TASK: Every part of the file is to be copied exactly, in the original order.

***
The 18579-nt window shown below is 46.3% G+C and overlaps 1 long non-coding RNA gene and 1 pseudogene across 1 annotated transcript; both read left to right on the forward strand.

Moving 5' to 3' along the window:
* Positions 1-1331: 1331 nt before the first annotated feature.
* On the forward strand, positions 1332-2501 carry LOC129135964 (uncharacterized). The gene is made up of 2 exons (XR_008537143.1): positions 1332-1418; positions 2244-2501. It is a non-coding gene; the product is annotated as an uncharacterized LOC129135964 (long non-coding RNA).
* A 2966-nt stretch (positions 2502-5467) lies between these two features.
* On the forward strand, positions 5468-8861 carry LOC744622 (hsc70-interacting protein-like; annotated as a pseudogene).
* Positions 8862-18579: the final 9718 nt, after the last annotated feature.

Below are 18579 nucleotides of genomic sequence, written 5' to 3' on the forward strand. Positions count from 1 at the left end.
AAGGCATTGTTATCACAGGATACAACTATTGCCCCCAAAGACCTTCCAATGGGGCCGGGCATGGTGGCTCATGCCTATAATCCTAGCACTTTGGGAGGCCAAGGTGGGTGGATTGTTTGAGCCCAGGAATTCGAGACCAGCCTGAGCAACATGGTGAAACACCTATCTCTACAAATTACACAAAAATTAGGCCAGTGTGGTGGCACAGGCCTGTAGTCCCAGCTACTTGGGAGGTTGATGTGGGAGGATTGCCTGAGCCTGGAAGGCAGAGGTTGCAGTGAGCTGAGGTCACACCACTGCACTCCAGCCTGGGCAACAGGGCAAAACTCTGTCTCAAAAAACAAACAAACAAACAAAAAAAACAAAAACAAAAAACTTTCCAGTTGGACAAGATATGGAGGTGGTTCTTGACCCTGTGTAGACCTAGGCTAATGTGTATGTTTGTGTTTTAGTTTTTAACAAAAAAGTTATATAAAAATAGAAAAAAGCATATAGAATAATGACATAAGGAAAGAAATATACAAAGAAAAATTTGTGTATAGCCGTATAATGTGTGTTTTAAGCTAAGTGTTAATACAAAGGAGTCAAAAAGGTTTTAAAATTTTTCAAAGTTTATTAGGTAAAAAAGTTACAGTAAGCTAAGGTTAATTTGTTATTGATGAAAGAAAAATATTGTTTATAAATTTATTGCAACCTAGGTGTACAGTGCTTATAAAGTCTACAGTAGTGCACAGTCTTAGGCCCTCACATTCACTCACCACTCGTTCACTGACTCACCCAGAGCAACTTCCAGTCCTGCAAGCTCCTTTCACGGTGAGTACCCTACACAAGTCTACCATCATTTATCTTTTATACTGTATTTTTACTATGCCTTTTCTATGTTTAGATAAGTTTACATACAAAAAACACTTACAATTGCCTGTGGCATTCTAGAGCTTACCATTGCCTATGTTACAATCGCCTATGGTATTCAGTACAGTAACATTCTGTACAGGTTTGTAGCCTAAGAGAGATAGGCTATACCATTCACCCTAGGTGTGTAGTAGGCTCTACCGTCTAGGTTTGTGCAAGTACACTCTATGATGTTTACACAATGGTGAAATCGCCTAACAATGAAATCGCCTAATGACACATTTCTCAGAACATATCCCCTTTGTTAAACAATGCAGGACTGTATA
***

The 18579-nt window shown below is 46.3% G+C and overlaps 1 long non-coding RNA gene and 1 pseudogene across 1 annotated transcript; both read left to right on the forward strand.

Moving 5' to 3' along the window:
* Positions 1-1331: 1331 nt before the first annotated feature.
* On the forward strand, positions 1332-2501 carry LOC129135964 (uncharacterized). The gene is made up of 2 exons (XR_008537143.1): positions 1332-1418; positions 2244-2501. It is a non-coding gene; the product is annotated as an uncharacterized LOC129135964 (long non-coding RNA).
* A 2966-nt stretch (positions 2502-5467) lies between these two features.
* On the forward strand, positions 5468-8861 carry LOC744622 (hsc70-interacting protein-like; annotated as a pseudogene).
* Positions 8862-18579: the final 9718 nt, after the last annotated feature.

Below are 18579 nucleotides of genomic sequence, written 5' to 3' on the forward strand. Positions count from 1 at the left end.
AAGGCATTGTTATCACAGGATACAACTATTGCCCCCAAAGACCTTCCAATGGGGCCGGGCATGGTGGCTCATGCCTATAATCCTAGCACTTTGGGAGGCCAAGGTGGGTGGATTGTTTGAGCCCAGGAATTCGAGACCAGCCTGAGCAACATGGTGAAACACCTATCTCTACAAATTACACAAAAATTAGGCCAGTGTGGTGGCACAGGCCTGTAGTCCCAGCTACTTGGGAGGTTGATGTGGGAGGATTGCCTGAGCCTGGAAGGCAGAGGTTGCAGTGAGCTGAGGTCACACCACTGCACTCCAGCCTGGGCAACAGGGCAAAACTCTGTCTCAAAAAACAAACAAACAAACAAAAAAAACAAAAACAAAAAACTTTCCAGTTGGACAAGATATGGAGGTGGTTCTTGACCCTGTGTAGACCTAGGCTAATGTGTATGTTTGTGTTTTAGTTTTTAACAAAAAAGTTATATAAAAATAGAAAAAAGCATATAGAATAATGACATAAGGAAAGAAATATACAAAGAAAAATTTGTGTATAGCCGTATAATGTGTGTTTTAAGCTAAGTGTTAATACAAAGGAGTCAAAAAGGTTTTAAAATTTTTCAAAGTTTATTAGGTAAAAAAGTTACAGTAAGCTAAGGTTAATTTGTTATTGATGAAAGAAAAATATTGTTTATAAATTTATTGCAACCTAGGTGTACAGTGCTTATAAAGTCTACAGTAGTGCACAGTCTTAGGCCCTCACATTCACTCACCACTCGTTCACTGACTCACCCAGAGCAACTTCCAGTCCTGCAAGCTCCTTTCACGGTGAGTACCCTACACAAGTCTACCATCATTTATCTTTTATACTGTATTTTTACTATGCCTTTTCTATGTTTAGATAAGTTTACATACAAAAAACACTTACAATTGCCTGTGGCATTCTAGAGCTTACCATTGCCTATGTTACAATCGCCTATGGTATTCAGTACAGTAACATTCTGTACAGGTTTGTAGCCTAAGAGAGATAGGCTATACCATTCACCCTAGGTGTGTAGTAGGCTCTACCGTCTAGGTTTGTGCAAGTACACTCTATGATGTTTACACAATGGTGAAATCGCCTAACAATGAAATCGCCTAATGACACATTTCTCAGAACATATCCCCTTTGTTAAACAATGCAGGACTGTATA